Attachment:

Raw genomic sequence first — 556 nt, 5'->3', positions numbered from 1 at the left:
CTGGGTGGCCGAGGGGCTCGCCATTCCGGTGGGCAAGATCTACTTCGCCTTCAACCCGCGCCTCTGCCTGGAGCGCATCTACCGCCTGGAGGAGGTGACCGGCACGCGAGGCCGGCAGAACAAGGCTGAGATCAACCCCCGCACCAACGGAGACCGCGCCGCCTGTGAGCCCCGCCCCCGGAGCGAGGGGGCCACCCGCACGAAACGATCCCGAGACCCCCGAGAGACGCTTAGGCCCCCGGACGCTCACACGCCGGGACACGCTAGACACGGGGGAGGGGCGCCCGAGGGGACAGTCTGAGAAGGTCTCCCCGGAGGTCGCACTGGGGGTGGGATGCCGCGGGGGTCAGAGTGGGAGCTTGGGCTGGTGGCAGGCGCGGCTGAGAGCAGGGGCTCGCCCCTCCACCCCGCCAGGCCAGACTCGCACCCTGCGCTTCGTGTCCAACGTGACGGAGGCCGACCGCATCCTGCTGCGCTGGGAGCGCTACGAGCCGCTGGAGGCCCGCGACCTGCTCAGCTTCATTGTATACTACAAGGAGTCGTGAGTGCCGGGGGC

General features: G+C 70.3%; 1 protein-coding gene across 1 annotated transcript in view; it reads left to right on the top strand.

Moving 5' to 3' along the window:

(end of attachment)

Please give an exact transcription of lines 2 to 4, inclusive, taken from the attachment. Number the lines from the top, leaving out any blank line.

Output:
CTGGGTGGCCGAGGGGCTCGCCATTCCGGTGGGCAAGATCTACTTCGCCTTCAACCCGCGCCTCTGCCTGGAGCGCATCTACCGCCTGGAGGAGGTGACCGGCACGCGAGGCCGGCAGAACAAGGCTGAGATCAACCCCCGCACCAACGGAGACCGCGCCGCCTGTGAGCCCCGCCCCCGGAGCGAGGGGGCCACCCGCACGAAACGATCCCGAGACCCCCGAGAGACGCTTAGGCCCCCGGACGCTCACACGCCGGGACACGCTAGACACGGGGGAGGGGCGCCCGAGGGGACAGTCTGAGAAGGTCTCCCCGGAGGTCGCACTGGGGGTGGGATGCCGCGGGGGTCAGAGTGGGAGCTTGGGCTGGTGGCAGGCGCGGCTGAGAGCAGGGGCTCGCCCCTCCACCCCGCCAGGCCAGACTCGCACCCTGCGCTTCGTGTCCAACGTGACGGAGGCCGACCGCATCCTGCTGCGCTGGGAGCGCTACGAGCCGCTGGAGGCCCGCGACCTGCTCAGCTTCATTGTATACTACAAGGAGTCGTGAGTGCCGGGGGC

General features: G+C 70.3%; 1 protein-coding gene across 1 annotated transcript in view; it reads left to right on the top strand.

Moving 5' to 3' along the window: